A:We’ve been in dialogue with the major regulatory bodies and have been working through what we, AVO, must do to ensure we meet their requirements in as efficient and timely manner as possible.

Q: Can we expect any newsflow to that effect?

A:Absolutely, although timing is difficult to predict; we have been very busy in this regard and hope to make announcements to this end.

Q: On the LIGHT system itself, can you tell us some of the key features that will differentiate it from its competitors?

A: From a safety perspective, the ability to monitor the exact nature of the proton beam and completely control its transmission i.e. if the beam needs to be shut off, we will be able to ensure the patient receives no dose at all. Another is to vary the energy of the beam and, accordingly, the dose the target tumour receives at very high frequencies, for more accurate tumour targeting.

Q: For any new technology with the potential to disrupt a market, there must be risks associated with the realisation of that technology?

A:The development of LIGHT will be a process and there are challenges ahead. For example, the accelerating modules will contain a vacuum at much lower pressure than is present in existing radiotherapy systems. In addition, the ability to vary the energy of the proton beam with every pulse requires highly sophisticated and robust software control and management.

Q: Are there any other key safety USPs?

A:Yes, the LIGHT system will not suffer from comparable proton losses and, as a result, will not irradiate and physically/chemically alter, otherwise known as activate, the shielding and surrounding materials that any radiotherapy system is housed in. For example, the decommissioning costs of non-Linac proton accelerators can be up to three times as high as the initial cost. So that can be a major headache for hospitals and clinics; LIGHT is the only proton therapy system using a linear particle accelerator.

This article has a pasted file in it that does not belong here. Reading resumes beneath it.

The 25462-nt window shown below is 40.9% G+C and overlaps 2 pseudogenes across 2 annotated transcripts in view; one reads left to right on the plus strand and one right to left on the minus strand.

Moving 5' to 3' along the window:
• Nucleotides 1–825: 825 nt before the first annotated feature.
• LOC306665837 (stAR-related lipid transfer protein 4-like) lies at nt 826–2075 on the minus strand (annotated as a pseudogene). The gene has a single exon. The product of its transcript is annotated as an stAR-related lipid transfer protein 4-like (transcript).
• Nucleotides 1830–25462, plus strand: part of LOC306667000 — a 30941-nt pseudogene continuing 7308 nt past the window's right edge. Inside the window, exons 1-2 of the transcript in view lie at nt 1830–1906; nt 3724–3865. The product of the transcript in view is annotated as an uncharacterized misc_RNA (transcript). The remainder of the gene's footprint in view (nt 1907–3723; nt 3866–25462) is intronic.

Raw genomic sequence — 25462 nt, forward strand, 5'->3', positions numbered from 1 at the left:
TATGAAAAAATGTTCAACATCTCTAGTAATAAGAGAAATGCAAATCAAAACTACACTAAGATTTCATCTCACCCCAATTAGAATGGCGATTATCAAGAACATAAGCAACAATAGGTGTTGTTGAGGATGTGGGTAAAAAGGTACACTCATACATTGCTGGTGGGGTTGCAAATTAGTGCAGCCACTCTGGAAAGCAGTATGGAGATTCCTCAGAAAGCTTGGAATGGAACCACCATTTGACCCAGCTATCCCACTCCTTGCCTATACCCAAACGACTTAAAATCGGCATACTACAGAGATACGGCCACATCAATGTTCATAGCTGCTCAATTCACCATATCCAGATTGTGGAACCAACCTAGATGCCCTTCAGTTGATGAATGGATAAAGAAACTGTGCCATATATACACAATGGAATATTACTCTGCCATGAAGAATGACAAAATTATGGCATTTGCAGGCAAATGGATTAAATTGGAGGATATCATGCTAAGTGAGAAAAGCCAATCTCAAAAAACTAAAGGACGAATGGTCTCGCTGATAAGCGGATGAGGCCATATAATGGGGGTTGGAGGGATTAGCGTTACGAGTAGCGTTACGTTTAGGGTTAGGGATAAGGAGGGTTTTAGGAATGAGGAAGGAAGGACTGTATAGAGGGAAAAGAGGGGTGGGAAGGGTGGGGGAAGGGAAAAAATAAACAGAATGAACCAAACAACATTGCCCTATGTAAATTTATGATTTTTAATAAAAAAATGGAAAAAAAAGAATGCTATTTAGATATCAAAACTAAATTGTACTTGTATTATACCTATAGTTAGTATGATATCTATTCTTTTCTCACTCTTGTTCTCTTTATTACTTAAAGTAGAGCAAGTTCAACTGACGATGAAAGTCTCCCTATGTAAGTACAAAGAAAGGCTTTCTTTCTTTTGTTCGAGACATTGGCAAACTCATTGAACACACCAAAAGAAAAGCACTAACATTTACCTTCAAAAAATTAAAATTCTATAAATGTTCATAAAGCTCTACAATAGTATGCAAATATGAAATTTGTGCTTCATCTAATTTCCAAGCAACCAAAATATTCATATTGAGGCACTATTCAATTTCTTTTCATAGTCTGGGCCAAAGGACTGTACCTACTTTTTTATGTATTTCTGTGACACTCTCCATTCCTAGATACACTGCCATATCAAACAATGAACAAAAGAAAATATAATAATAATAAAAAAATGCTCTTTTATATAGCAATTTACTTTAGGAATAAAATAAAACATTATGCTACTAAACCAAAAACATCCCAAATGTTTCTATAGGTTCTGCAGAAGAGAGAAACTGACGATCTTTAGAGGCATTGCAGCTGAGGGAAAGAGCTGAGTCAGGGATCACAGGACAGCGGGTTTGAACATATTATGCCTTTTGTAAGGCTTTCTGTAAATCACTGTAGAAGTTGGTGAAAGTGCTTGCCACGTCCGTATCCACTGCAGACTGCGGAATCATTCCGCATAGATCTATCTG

Q: And given the potential hurdles inherent in LIGHT’s development, what is AVO doing to manage and overcome those risks?

A: Two key approaches adopted by Advanced Oncotherapy have been to hire industry experts, in all relevant fields, and to partner market leading companies, such as Thales. For example, Thales, which will mass produce LIGHT for AVO, has already demonstrated its ability to create a vacuum at the required level that I previously referred to. We have also hired an expert in safety-critical software from Airbus, a market leader in another industry where it is absolutely essential that software, and the systems that that software controls, perform precisely as required.

Q: Is there anything else you’d like to highlight?

A: Just that we, AVO, are doing everything we can to ensure we clear all regulatory and quality control hurdles in all major markets and with all relevant bodies, globally. Michel, thank you for your time.